The idea for this book took root in Stanley Kelley's seminar on party politics in the spring of 1982. During that term I began to read about both the present and past arrangements for nominating presidents. This strategy afforded me the opportunity to read not only the work of political scientists like James Ceasar, William Crotty, Nelson Polsby, and Austin Ranney, but also scholars like James Bryce, Woodrow Wilson, M. Ostrogorski, and Edward Sait. Much to my surprise, every nominating system since the inception of the Constitution has come under attack by political observers of the time. Interestingly, a common theme of those attacks was that the decision-makers, whether congressmen, party leaders, or the rank and file, were not qualified to choose presidential nominees. There were generally two problems with these claims. First, many of the arguments (both past and present) lacked a sound empirical foundation. Second, these criticisms appeared often to be motivated by partisan considerations. So, for instance, one reason local politicians viewed the congressional caucus as "unrepresentative" was that members of Congress, not these local officials, were nominating presidential candidates.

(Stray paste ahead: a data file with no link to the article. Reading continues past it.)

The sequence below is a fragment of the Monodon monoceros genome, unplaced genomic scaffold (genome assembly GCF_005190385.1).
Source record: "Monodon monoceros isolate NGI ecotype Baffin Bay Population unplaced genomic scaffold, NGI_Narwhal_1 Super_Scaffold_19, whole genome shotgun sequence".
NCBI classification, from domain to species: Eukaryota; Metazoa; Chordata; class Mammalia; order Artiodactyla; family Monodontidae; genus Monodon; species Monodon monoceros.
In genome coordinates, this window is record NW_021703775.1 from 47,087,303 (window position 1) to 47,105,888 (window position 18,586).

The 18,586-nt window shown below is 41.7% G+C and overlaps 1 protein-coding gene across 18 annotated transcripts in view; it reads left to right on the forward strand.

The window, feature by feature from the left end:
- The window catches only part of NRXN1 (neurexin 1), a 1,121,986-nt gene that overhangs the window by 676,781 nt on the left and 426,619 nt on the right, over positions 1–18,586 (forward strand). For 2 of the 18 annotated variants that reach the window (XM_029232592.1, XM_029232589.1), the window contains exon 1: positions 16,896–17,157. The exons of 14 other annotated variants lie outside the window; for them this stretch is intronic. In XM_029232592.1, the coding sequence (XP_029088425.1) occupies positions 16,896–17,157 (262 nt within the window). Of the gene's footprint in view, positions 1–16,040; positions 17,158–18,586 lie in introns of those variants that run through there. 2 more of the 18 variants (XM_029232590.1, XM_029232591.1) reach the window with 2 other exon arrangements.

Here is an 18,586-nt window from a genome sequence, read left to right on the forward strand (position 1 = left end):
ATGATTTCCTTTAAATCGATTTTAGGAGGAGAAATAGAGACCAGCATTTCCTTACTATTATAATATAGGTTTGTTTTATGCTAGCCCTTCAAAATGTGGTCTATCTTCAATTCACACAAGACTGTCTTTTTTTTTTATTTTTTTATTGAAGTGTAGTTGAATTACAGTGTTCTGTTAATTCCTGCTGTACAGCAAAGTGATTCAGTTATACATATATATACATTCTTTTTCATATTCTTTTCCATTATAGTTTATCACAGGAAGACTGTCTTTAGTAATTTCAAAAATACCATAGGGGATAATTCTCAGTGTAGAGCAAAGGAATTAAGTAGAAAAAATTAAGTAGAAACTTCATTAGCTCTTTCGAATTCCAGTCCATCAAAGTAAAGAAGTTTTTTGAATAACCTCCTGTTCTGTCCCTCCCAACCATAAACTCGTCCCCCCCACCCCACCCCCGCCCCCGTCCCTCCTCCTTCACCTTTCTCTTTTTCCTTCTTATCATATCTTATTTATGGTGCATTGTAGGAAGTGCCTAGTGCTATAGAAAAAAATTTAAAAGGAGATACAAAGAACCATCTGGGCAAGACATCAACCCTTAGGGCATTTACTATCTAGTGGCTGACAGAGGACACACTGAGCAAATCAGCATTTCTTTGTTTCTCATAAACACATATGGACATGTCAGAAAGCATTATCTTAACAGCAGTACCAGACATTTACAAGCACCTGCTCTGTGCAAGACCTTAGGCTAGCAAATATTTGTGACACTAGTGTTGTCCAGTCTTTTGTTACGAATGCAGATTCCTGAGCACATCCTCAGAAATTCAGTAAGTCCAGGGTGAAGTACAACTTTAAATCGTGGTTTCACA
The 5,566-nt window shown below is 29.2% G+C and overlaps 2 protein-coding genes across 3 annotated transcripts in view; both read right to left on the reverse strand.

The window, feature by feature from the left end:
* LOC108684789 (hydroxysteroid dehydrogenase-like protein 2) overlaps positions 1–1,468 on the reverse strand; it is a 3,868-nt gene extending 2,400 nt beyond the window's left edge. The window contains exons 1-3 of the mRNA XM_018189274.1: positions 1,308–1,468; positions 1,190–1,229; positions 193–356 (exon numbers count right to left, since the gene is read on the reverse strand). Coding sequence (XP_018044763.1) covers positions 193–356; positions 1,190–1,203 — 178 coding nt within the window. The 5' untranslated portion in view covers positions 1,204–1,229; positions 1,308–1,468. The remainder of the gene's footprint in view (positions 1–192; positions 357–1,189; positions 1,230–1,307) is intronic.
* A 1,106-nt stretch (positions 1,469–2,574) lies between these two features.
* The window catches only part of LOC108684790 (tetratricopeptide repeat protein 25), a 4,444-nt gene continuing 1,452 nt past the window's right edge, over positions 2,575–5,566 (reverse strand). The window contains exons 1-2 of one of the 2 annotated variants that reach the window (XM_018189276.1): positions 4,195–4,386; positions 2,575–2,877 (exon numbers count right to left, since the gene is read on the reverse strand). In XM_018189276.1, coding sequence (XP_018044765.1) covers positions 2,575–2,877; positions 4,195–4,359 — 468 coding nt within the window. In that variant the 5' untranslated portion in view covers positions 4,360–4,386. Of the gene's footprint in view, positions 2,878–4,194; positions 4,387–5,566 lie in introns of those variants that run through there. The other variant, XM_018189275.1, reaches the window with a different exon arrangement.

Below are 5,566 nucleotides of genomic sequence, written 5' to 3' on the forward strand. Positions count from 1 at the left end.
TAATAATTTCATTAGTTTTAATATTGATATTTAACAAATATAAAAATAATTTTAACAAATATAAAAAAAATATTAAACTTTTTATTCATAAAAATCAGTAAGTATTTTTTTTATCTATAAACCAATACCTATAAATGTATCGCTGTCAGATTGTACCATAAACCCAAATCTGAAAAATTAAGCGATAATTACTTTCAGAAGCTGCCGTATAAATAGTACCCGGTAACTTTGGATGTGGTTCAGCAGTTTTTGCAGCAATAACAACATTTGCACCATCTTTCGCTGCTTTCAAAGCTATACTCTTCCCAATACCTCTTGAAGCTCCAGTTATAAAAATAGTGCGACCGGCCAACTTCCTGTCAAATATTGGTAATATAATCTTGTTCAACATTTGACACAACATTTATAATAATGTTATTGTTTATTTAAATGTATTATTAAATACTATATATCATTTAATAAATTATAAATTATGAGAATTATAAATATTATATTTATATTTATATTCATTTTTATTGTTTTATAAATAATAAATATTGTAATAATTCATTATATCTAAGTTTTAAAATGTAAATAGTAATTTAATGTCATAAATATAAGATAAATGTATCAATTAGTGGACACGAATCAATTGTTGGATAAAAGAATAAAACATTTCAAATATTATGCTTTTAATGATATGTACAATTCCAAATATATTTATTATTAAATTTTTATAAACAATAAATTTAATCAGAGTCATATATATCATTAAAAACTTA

The following pages have two objectives that I hope begin to develop answers to whether the current set of decision-makers, voters in primaries, are qualified to choose presidential nominees. The first objective is to develop standards to judge the qualifications of voters in primaries. This task is fraught with pitfalls because any number of standards might be deemed reasonable by political scientists. I have tried to give good reasons for my particular criteria, but I am sure some will take issue with them. Such criticism will surely be justified, but the more important